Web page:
Occupied Road Trippin': 14 Activities to Keep Your Kiddos Entertained on Long Road Trips


Occupied Road Trippin': 14 Activities to Keep Your Kiddos Entertained on Long Road Trips


Time to face the hard reality. This virus isn't going away anytime soon and thus traveling as we know it is temporarily suspended. If you're like our family, you've been stuck in a holding pattern, watching the days, then weeks, then months slip by as you wait to regain your life. But, it has become evident that, the life we knew probably won't be back for a while. No worries.We are resilient, and we are adaptable. So we can't fly on planes, we can still road trip if done so safely.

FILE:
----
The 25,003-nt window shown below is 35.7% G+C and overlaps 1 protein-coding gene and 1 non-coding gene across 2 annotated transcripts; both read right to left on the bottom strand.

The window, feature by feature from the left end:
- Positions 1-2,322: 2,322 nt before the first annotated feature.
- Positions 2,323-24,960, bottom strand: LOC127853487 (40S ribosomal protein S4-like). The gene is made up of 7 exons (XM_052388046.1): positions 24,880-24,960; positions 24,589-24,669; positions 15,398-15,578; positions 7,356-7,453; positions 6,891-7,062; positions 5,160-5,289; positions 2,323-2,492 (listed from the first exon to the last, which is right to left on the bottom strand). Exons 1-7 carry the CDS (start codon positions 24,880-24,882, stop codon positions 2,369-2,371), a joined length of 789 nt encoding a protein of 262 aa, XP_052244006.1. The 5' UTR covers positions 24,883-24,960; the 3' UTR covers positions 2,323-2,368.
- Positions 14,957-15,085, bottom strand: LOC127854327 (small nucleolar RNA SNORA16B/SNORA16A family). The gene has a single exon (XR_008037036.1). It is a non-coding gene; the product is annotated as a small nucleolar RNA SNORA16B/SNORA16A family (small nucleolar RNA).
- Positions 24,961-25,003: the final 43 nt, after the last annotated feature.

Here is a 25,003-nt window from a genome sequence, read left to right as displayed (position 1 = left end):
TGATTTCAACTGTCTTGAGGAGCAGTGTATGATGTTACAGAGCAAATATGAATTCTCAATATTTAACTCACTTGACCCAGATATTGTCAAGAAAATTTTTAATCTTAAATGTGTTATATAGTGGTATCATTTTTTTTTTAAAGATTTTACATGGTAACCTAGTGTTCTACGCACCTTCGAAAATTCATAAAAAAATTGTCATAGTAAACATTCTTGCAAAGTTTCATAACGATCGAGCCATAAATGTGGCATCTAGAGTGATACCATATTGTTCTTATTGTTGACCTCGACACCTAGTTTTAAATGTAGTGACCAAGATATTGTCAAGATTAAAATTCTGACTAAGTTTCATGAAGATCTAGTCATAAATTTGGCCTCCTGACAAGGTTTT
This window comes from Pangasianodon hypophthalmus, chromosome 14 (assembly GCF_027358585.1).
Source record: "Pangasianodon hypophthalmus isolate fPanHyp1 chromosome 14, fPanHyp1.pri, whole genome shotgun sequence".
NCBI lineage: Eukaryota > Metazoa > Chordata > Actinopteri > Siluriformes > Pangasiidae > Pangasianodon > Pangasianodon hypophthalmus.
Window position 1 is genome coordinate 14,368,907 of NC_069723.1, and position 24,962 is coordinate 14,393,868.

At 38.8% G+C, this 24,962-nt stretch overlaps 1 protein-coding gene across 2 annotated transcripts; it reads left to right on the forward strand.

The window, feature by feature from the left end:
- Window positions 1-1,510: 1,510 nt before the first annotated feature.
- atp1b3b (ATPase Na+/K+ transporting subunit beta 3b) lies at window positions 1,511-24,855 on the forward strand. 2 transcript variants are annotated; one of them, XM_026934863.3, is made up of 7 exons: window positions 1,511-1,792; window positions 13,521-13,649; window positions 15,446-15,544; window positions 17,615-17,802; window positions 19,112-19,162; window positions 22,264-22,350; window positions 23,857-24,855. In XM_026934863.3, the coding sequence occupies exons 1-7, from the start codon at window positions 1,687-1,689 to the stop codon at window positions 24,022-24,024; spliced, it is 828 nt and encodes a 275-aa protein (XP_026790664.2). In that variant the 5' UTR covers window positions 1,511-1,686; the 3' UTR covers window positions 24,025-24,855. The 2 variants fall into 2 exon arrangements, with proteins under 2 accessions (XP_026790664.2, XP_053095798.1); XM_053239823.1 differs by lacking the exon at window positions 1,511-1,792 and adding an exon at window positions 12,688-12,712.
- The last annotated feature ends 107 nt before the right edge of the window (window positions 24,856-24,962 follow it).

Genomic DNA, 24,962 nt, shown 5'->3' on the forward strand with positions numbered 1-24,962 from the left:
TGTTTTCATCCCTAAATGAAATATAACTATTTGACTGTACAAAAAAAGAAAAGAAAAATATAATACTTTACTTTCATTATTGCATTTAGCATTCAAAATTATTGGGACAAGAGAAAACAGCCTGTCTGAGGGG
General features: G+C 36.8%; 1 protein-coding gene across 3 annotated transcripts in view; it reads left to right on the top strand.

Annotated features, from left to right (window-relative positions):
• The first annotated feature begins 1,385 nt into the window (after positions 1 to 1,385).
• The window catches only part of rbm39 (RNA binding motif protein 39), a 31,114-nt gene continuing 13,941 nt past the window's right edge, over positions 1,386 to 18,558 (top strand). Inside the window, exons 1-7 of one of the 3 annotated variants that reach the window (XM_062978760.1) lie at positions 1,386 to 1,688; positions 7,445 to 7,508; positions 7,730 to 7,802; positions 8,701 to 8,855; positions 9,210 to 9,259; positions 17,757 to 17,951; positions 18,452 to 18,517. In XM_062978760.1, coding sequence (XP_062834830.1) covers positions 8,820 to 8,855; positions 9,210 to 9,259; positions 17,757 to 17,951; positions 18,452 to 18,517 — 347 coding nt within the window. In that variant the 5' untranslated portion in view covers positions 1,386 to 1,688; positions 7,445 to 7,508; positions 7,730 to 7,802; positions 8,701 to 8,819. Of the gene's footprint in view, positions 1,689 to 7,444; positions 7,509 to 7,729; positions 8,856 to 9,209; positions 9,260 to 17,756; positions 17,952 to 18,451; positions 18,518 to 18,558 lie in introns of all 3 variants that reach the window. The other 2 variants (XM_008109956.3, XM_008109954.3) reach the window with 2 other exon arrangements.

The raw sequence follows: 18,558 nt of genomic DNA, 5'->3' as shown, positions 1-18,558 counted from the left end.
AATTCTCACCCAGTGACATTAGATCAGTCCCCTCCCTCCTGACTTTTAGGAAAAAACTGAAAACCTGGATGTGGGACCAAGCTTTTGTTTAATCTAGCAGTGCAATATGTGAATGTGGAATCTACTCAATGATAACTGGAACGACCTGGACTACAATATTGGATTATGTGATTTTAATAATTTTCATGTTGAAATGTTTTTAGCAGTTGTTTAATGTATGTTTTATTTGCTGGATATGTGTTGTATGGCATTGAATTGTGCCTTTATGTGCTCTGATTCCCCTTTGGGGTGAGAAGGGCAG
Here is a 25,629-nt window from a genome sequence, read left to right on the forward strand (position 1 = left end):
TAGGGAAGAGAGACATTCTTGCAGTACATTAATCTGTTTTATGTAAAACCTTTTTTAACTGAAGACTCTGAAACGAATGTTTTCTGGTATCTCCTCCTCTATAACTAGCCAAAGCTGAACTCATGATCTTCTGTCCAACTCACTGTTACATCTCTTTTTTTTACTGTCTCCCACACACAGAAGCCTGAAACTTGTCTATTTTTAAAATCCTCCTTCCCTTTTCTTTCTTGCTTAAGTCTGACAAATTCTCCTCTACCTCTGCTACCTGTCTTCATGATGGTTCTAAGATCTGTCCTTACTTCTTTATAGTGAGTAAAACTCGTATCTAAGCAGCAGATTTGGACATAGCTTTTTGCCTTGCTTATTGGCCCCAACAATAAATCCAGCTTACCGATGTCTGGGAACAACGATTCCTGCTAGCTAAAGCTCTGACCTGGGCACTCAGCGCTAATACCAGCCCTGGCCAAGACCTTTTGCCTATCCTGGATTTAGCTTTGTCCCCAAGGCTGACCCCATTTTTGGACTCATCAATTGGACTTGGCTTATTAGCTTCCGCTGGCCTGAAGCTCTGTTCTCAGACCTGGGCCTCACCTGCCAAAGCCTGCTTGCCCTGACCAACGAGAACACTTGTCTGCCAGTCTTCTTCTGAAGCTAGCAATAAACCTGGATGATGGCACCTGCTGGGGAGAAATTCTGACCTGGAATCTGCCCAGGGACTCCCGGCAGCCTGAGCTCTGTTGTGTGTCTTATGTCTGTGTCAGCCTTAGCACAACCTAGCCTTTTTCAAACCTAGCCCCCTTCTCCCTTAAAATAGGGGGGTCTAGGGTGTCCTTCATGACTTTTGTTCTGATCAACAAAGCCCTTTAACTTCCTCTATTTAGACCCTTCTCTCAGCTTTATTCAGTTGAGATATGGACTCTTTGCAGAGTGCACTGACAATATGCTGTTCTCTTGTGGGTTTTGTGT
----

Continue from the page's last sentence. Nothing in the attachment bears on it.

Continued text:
We recently ventured off on a thirteen hour road trip to Colorado with our little tykes nestled snug in their carseats. But how to keep them occupied? The obvious answer is electronics, but the mere word is cringeworthy on a thirteen hour adventure. So, we came up with a plan of action. A schedule of activities to engage our kids on this arduous journey. The required components: must not take up too much room, bonus points if I can ditch it along the way, easy transportable. Check out our ideas for fun in the car on a long trip, and then let us know in the comments what your favorite road trippin' activities are.


Download the itinerary, obviously. But also take a quick glance at the suggestions below to see how to creatively incorporate each project. Also, I suggest investing in some form of a hard surface for many of these activities. This can be a simple white-erase board, or a fancy lap table. Choose what suits you.


Activity #1: Stickers